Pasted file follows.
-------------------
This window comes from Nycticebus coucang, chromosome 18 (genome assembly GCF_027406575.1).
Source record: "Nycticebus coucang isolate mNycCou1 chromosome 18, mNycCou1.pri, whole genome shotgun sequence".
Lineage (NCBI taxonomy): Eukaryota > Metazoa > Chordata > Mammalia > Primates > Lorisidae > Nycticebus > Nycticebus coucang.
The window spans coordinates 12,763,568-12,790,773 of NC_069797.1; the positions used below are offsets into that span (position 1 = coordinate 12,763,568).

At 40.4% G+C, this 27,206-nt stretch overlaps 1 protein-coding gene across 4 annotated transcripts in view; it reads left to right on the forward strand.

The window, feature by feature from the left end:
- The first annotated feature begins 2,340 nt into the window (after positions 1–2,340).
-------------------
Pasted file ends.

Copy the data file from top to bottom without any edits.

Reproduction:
This window comes from Nycticebus coucang, chromosome 18 (genome assembly GCF_027406575.1).
Source record: "Nycticebus coucang isolate mNycCou1 chromosome 18, mNycCou1.pri, whole genome shotgun sequence".
Lineage (NCBI taxonomy): Eukaryota > Metazoa > Chordata > Mammalia > Primates > Lorisidae > Nycticebus > Nycticebus coucang.
The window spans coordinates 12,763,568-12,790,773 of NC_069797.1; the positions used below are offsets into that span (position 1 = coordinate 12,763,568).

At 40.4% G+C, this 27,206-nt stretch overlaps 1 protein-coding gene across 4 annotated transcripts in view; it reads left to right on the forward strand.

The window, feature by feature from the left end:
- The first annotated feature begins 2,340 nt into the window (after positions 1–2,340).